At the Washington Post, Ezra Klein explores a topic that has puzzled many of us on the left for months: Why does Mitt Romney want to be president?
Apparently, it’s because he likes data — and he believes that what the United States government needs is a strong manager.
In 2007, when Mitt Romney sat down with the Wall Street Journal editorial board, the candidate for the Republican presidential nomination was eager for the influential paper’s blessing. What he got, instead, was their bemusement.
The paper’s account of the interview begins with a three-word quote from Romney: “I love data.” The Journal editors go on to slyly note, “Mitt Romney has been speaking for less than two minutes when he makes this profession.” They then quote him again. “I used to call it ’wallowing in the data.’ Let me see the data. I want to see the client’s data, the competitors’ data. I want to see all the data.”
The Journal’s conservative editorial board didn’t want to see the data. They wanted to see the ideology. They wanted to know whether Romney was one of them. But he seemed uncomfortable with that line of questioning. “When asked whether his ‘nuts- and-bolts’ approach can possibly succeed in an ideological, divided age, he returns to the nuts and bolts.” Pressed by the board, Romney begins to stammer. “Obviously, I have — just like in the consulting world — I have ’concepts’ that I believe.” You can almost see the flop sweat…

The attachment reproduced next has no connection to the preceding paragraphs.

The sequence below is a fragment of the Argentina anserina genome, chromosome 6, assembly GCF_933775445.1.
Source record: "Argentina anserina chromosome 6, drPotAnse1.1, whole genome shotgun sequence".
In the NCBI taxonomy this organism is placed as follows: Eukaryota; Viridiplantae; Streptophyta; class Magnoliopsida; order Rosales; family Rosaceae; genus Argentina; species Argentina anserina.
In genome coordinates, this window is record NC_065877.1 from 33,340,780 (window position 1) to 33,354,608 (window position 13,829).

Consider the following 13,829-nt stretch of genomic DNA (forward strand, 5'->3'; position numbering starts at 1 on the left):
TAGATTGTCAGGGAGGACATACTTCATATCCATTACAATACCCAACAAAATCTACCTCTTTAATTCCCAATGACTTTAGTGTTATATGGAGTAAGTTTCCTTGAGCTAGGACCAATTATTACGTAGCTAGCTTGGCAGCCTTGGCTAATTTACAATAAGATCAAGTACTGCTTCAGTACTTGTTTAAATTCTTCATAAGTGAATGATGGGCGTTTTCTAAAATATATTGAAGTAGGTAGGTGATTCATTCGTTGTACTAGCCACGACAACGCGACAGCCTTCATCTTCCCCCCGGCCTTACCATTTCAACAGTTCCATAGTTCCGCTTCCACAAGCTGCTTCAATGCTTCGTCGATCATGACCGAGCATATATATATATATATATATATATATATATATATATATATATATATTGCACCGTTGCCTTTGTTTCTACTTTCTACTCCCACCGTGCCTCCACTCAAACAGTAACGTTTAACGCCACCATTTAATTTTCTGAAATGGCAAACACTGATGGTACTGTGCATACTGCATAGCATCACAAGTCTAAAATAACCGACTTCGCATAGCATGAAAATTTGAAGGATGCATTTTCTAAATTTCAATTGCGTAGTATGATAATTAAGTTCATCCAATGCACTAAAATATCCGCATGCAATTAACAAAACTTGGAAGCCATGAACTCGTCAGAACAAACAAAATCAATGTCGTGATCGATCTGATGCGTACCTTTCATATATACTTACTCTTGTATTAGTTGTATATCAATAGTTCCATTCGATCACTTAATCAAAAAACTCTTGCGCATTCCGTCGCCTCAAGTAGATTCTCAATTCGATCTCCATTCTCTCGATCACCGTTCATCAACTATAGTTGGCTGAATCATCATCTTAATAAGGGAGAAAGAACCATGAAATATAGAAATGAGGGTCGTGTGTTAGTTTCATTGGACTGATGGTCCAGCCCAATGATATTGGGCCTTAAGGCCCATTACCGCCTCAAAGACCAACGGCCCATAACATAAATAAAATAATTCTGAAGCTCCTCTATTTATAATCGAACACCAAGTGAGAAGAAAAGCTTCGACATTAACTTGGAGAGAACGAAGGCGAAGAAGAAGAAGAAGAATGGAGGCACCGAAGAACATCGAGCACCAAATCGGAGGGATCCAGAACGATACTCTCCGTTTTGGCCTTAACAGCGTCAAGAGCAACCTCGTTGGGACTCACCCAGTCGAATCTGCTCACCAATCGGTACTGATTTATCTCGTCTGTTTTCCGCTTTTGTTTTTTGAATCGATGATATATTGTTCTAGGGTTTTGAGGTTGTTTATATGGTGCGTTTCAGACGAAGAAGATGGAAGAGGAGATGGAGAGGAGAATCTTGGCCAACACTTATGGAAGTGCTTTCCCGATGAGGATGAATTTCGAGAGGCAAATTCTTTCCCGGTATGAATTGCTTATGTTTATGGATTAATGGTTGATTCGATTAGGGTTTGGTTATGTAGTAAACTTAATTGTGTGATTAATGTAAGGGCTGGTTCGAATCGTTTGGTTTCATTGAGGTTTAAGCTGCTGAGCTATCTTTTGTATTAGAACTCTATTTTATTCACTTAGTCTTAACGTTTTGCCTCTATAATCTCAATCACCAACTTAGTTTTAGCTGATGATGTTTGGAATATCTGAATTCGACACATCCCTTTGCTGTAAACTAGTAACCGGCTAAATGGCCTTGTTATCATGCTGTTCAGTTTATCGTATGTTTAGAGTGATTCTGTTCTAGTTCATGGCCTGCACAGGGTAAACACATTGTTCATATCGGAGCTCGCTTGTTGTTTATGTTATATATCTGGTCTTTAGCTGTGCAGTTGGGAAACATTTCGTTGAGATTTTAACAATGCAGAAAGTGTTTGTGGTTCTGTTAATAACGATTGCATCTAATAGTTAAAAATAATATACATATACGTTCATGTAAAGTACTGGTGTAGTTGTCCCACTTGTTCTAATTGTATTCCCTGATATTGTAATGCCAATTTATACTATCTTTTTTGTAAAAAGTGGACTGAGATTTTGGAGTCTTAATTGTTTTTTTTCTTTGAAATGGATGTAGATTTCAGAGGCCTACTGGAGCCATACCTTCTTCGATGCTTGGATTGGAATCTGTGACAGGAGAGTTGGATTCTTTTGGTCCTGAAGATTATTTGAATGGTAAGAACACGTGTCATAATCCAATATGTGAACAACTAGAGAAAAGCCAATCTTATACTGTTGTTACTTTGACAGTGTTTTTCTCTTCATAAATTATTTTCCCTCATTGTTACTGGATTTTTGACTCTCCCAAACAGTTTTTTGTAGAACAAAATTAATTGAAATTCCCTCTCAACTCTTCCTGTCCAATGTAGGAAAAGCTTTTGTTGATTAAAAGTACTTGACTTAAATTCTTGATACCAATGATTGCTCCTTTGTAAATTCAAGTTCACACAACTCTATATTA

What Romney values most is something most of us don’t think much about: management. A lifetime of data has proven to him that he’s extraordinarily, even uniquely, good at managing and leading organizations, projects and people. It’s those skills, rather than specific policy ideas, that he sees as his unique contribution. That has been the case everywhere else he has worked, and he assumes it will be the case in the White House, too. When we look at Romney’s career and see a coreless opportunist, we’re just looking at the wrong data.
This is why Romney thinks he should be president. A lifetime of data has proved to him that his management skills constitute a unique and powerful contribution. In Romney’s world, there’s nothing strange about that, which may also explain his willingness to be unusually strategic, even cynical, about the policies he supports.